United States Constitution and Dwight Dexter Case
In The Supreme Court of the United States Dexter (Petitioner) v.
Michigan State Prosecutor (Respondent)
On Writ of Certiorari
To the Supreme Court of the United States
BRIEF AMICUS CURIAE OF THE
Criminal Bar Association
In Support of Petitioner Dwight Dexter’s rights were not upheld in criminal justice system. Sheriff Dodd had searched Dwight’s car without a warrant or consent, violating Dwight's protection from search and seizure stated in the Fourth Amendment. In addition to this, Randolph Stone and Morgan Livingston, key witnesses, had admitted to falsely testifying against Dwight. Furthermore, all African American jurors had been thrown out, making the trial inconsistent with the Sixth Amendment. According to Exhibit A, Document 1, Sheriff Dodd approached Dwight on July 24, at 1 AM in Detroit, and pulled him over. Dodd then proceeded to search Dwight’s car without his permission or a warrant. Dodd claimed that he had no time to get a warrant. This is a clear violation of Dwight’s Fourth Amendment protection from unconsented search and seizure.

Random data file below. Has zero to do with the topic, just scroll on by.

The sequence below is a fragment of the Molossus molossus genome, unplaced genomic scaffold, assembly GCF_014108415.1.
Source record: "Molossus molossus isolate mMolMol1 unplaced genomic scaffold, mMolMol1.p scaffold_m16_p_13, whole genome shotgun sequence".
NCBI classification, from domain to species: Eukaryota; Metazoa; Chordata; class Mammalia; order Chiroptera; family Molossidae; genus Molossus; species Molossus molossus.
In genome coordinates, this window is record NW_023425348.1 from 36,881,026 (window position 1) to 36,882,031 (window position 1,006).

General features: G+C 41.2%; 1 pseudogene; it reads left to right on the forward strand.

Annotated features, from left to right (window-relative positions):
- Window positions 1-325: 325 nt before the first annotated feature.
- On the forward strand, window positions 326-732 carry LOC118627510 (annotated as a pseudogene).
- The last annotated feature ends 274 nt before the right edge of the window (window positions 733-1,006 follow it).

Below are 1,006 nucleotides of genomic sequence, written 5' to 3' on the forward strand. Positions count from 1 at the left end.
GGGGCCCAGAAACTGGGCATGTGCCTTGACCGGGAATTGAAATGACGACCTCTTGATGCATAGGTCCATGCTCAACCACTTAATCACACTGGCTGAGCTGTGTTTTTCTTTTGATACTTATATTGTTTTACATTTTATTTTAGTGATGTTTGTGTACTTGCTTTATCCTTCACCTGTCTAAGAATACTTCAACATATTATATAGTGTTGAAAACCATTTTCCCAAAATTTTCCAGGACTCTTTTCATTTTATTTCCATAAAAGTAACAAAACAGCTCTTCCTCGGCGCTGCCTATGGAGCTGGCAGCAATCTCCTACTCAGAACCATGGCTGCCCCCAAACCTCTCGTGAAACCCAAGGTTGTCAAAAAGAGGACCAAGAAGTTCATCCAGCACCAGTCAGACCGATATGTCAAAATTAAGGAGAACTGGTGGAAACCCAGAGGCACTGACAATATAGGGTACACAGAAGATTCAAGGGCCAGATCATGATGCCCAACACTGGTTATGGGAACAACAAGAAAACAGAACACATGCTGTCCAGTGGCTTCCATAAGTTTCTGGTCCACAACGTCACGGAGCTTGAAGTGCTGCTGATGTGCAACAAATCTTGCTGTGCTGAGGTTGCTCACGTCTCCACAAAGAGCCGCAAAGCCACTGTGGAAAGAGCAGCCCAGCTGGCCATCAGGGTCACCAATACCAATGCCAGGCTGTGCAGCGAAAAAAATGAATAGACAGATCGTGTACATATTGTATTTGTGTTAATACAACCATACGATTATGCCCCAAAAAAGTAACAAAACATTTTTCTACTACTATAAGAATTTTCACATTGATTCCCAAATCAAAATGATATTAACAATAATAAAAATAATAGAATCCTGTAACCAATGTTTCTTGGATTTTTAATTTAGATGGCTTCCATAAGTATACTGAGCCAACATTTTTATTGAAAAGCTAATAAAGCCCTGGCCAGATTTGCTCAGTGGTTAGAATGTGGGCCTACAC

In Exhibit B, Document 2, the trial is outlined. During the trial, witnesses Morgan Livingston and Randolph Stone testified in court under oath. Stone had told the court that Dwight confessed to murdering “a white boy” and had told him to get rid of the murder weapon. When asked about whether he had been coached or not, Stone said no. Morgan Livingston testified that Dexter told him of a plan to rob a bank, during which he’d kill anyone who got in his way. Livingston had also denied receiving coaching previous to the trial. In addition to this, he also claimed he was not a paid informant. According to Exhibit C, Document 2, both witnesses confessed to perjury in 1999. Stone said that he was imitated by Sheriff Dodd’s threat and decided to concoct a story to appease Dodd. Livingston confessed to being paid to become an informant and framing